The "threats" do not specify who is going to use violence, or when. They do not offer a plan, other than juvenile mouth-breathing about "wood chippers" and revolutionary firing squads. They do not contain any indication that any of the mouthy commenters has the ability to carry out a threat. Nobody in the thread reacts to them as if they are serious. They are not directed to the judge by email or on a forum she is known to frequent.
Therefore, even the one that is closest to a threat — "It's judges like these that will be taken out back and shot" isn't a true threat. It lacks any of the factors that have led other courts to find that ill-wishes can be threats. For instance, the Second Circuit upheld white supremacist Hal Turner's threats conviction when he said that three federal judges deserved to die.
Here, Turner did not merely advocate law violation or express an abstract desire for the deaths of Judges Easterbrook, Bauer, and Posner. He posted photographs, work addresses and room numbers for each of the judges, along with a map and photograph of the courthouse. Moreover, Turner's intent to interfere with these judges—to intimidate them through threat of violence—could not have been more clearly stated in his pointed reference to their colleague, whose family members had been killed: “[A] gunman entered the home of that lower court Judge and slaughtered the Judge's mother and husband. Apparently, the 7th U.S. Circuit court didn't get the hint….”
Turner posted on his website that “Judge Lefkow made a ruling in court that I opined made her ‘worthy of death[,]’ [and] [a]fter I said that, someone went out and murdered her husband and mother inside the Judges Chicago house.” Given that Turner’s statements publicly implied a causal connection between Turner’s calls for judges’ deaths and actual murders, his statements about Judges Easterbrook, Bauer, and Posner, were quite reasonably interpreted by the jury as the serious expression of intent that these judges, too, come to harm.
There are no factors like that in this case. Consider this purported "threat":
Rhywunl5.3l.15 @ 11:35AMIIt
I hope there is a special place in hell reserved for that horrible woman.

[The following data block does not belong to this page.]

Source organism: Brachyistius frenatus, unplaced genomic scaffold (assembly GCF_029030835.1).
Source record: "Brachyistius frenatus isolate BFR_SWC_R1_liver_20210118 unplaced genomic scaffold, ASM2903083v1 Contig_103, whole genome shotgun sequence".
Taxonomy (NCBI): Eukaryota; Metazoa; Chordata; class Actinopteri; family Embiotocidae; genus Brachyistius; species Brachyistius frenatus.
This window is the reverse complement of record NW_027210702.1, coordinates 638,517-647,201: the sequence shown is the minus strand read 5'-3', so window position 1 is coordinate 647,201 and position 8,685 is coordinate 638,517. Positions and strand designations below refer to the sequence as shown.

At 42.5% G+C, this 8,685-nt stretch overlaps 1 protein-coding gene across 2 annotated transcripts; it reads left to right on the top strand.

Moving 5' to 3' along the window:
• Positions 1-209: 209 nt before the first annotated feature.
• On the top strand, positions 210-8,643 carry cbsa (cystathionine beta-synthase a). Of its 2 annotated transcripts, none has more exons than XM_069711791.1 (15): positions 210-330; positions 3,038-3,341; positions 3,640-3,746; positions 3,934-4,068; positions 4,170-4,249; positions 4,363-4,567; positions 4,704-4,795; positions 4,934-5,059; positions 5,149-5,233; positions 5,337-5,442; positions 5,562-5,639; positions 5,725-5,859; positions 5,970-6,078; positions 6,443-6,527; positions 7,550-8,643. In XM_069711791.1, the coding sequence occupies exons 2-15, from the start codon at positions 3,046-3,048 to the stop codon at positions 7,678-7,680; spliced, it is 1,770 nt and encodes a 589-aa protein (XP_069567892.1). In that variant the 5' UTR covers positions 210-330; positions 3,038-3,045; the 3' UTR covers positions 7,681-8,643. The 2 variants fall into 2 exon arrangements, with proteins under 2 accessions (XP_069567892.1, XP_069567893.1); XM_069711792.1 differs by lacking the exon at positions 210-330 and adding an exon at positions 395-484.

Is it the position of the U.S. Attorney's Office for the Southern District of New York that a reasonable reader would conclude that "Rhywun" is in league with the Dark Ones, able to bring into existence a hot place in the afterlife for an errant judge? Ridiculous. If that's a threat, then so is "go to Hell."
So: the government has used the grand jury to subpoena a news magazine for the identity of anonymous commenters who have engaged in political rhetoric that is clearly protected by the First Amendment.
Can they get away with this?
Regrettably, The Government Can Probably Abuse the Grand Jury Subpoena Power This Way
The grand jury's investigative power — exercised nominally on its behalf by the U.S. Attorney's office — is nearly unchecked. It's not like a stop-and-frisk or search; the government doesn't need reasonable suspicion or probable case to use grand jury subpoenas to seek information. In general, one can only challenge grand jury subpoenas when they are irrationally burdensome (like demanding that Apple produce every document about iPhones in its possession) or for an improper purpose (like using the grand jury to improve trial evidence after an indictment has already been returned) or, very rarely, when privacy or constitutional issues are in play.
Reason.com — or the anonymous commenters — could file an action in federal court seeking to quash this subpoena. We know how that would likely come out, because someone recently did it. During the 2012 election cycle a juvenile but prolific Twitter personality named "Mr. X" tweeted “I want to fuck Michelle Bachman in the ass with a Vietnam era machete.” The government subpoenaed Twitter for Mr. X's identifying information; Mr. X filed a motion to quash the subpoena. The United States District Court for the District of Columbia rejected the motion.
The court began in promising fashion by saying that Mr. X had a protected interest in anonymity: